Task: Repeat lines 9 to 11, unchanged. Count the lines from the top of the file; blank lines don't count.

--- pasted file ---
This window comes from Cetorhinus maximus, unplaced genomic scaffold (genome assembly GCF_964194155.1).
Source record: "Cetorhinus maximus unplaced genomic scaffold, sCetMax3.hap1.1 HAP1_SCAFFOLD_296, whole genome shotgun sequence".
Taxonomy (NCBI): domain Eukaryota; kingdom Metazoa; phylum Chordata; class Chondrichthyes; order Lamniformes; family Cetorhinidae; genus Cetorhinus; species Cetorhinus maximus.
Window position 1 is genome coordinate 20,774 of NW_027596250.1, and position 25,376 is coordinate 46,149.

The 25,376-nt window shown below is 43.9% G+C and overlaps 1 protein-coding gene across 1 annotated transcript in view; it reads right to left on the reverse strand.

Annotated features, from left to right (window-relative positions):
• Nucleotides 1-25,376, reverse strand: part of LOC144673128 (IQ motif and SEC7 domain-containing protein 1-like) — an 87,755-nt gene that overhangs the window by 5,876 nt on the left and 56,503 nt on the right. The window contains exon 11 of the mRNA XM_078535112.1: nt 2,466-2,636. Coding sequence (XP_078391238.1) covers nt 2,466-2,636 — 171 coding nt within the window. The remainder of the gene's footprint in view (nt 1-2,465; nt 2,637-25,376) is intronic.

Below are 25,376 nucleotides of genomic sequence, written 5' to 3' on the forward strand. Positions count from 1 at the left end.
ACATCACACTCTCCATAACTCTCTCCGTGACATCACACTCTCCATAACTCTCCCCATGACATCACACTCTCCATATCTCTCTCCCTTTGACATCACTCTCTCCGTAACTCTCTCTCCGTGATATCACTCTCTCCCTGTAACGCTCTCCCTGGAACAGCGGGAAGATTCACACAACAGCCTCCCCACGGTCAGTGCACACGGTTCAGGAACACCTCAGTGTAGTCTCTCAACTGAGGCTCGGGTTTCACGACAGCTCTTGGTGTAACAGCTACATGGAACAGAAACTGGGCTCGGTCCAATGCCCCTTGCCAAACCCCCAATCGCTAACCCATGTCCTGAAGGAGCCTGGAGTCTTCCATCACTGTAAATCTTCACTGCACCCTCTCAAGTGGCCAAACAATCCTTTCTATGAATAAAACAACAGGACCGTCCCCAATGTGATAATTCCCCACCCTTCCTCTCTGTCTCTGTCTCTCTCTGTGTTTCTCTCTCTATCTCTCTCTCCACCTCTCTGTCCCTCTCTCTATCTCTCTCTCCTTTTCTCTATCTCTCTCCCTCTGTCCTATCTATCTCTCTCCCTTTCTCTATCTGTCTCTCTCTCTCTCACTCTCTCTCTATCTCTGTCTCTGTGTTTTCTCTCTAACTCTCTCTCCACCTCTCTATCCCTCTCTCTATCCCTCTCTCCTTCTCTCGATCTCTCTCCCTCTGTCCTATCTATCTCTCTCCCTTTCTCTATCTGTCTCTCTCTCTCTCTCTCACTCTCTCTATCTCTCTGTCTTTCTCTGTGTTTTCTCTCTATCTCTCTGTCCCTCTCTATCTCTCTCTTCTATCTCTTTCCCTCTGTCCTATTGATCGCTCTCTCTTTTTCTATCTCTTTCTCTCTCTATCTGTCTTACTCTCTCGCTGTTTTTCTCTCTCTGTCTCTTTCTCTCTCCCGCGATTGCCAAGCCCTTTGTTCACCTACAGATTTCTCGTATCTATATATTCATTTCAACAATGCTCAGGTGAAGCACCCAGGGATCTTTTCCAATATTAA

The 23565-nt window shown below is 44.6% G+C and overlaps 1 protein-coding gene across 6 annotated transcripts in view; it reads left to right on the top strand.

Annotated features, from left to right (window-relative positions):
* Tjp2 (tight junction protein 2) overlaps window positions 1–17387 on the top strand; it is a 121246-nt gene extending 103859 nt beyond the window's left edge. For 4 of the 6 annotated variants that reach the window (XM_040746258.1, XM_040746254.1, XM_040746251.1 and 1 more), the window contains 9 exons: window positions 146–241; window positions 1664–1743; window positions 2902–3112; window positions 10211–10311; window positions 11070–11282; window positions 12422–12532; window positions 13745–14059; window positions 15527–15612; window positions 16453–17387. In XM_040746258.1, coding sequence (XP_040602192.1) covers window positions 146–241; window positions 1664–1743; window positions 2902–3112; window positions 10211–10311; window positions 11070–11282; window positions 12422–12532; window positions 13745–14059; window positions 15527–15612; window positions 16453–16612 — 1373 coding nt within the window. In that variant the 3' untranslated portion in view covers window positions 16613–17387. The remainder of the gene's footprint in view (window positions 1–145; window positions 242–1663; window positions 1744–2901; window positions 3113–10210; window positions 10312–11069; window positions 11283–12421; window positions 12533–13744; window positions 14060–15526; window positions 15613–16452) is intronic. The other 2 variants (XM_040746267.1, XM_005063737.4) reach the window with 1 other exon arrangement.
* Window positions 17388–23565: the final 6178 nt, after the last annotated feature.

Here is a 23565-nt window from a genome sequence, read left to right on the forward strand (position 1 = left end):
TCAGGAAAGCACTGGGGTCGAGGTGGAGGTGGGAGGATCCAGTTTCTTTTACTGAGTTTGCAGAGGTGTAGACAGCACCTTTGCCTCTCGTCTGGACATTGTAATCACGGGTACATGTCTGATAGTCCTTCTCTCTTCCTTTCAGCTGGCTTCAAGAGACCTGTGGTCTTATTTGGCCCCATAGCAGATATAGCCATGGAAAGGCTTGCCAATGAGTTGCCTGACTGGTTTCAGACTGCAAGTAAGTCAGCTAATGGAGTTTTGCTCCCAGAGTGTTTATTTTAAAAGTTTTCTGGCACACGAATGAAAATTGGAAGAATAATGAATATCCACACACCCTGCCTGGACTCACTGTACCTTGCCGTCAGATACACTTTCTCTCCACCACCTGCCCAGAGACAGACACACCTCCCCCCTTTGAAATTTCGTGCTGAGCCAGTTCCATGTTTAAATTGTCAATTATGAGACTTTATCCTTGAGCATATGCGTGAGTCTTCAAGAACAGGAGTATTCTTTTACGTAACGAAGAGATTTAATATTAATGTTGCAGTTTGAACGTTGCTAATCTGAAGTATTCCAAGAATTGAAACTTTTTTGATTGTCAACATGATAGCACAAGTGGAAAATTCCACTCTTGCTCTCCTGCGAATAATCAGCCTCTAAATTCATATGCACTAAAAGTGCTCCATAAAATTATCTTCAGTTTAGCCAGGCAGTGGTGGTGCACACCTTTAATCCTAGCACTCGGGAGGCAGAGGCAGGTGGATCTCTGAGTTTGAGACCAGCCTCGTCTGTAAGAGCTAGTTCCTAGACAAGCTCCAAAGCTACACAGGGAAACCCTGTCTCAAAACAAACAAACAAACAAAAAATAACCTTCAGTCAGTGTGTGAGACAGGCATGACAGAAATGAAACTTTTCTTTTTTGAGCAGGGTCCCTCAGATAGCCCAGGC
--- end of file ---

ACATCACACTCTCCATAACTCTCTCCGTGACATCACACTCTCCATAACTCTCCCCATGACATCACACTCTCCATATCTCTCTCCCTTTGACATCACTCTCTCCGTAACTCTCTCTCCGTGATATCACTCTCTCCCTGTAACGCTCTCCCTGGAACAGCGGGAAGATTCACACAACAGCCTCCCCACGGTCAGTGCACACGGTTCAGGAACACCTCAGTGTAGTCTCTCAACTGAGGCTCGGGTTTCACGACAGCTCTTGGTGTAACAGCTACATGGAACAGAAACTGGGCTCGGTCCAATGCCCCTTGCCAAACCCCCAATCGCTAACCCATGTCCTGAAGGAGCCTGGAGTCTTCCATCACTGTAAATCTTCACTGCACCCTCTCAAGTGGCCAAACAATCCTTTCTATGAATAAAACAACAGGACCGTCCCCAATGTGATAATTCCCCACCCTTCCTCTCTGTCTCTGTCTCTCTCTGTGTTTCTCTCTCTATCTCTCTCTCCACCTCTCTGTCCCTCTCTCTATCTCTCTCTCCTTTTCTCTATCTCTCTCCCTCTGTCCTATCTATCTCTCTCCCTTTCTCTATCTGTCTCTCTCTCTCTCACTCTCTCTCTATCTCTGTCTCTGTGTTTTCTCTCTAACTCTCTCTCCACCTCTCTATCCCTCTCTCTATCCCTCTCTCCTTCTCTCGATCTCTCTCCCTCTGTCCTATCTATCTCTCTCCCTTTCTCTATCTGTCTCTCTCTCTCTCTCTCACTCTCTCTATCTCTCTGTCTTTCTCTGTGTTTTCTCTCTATCTCTCTGTCCCTCTCTATCTCTCTCTTCTATCTCTTTCCCTCTGTCCTATTGATCGCTCTCTCTTTTTCTATCTCTTTCTCTCTCTATCTGTCTTACTCTCTCGCTGTTTTTCTCTCTCTGTCTCTTTCTCTCTCCCGCGATTGCCAAGCCCTTTGTTCACCTACAGATTTCTCGTATCTATATATTCATTTCAACAATGCTCAGGTGAAGCACCCAGGGATCTTTTCCAATATTAA

The 23565-nt window shown below is 44.6% G+C and overlaps 1 protein-coding gene across 6 annotated transcripts in view; it reads left to right on the top strand.

Annotated features, from left to right (window-relative positions):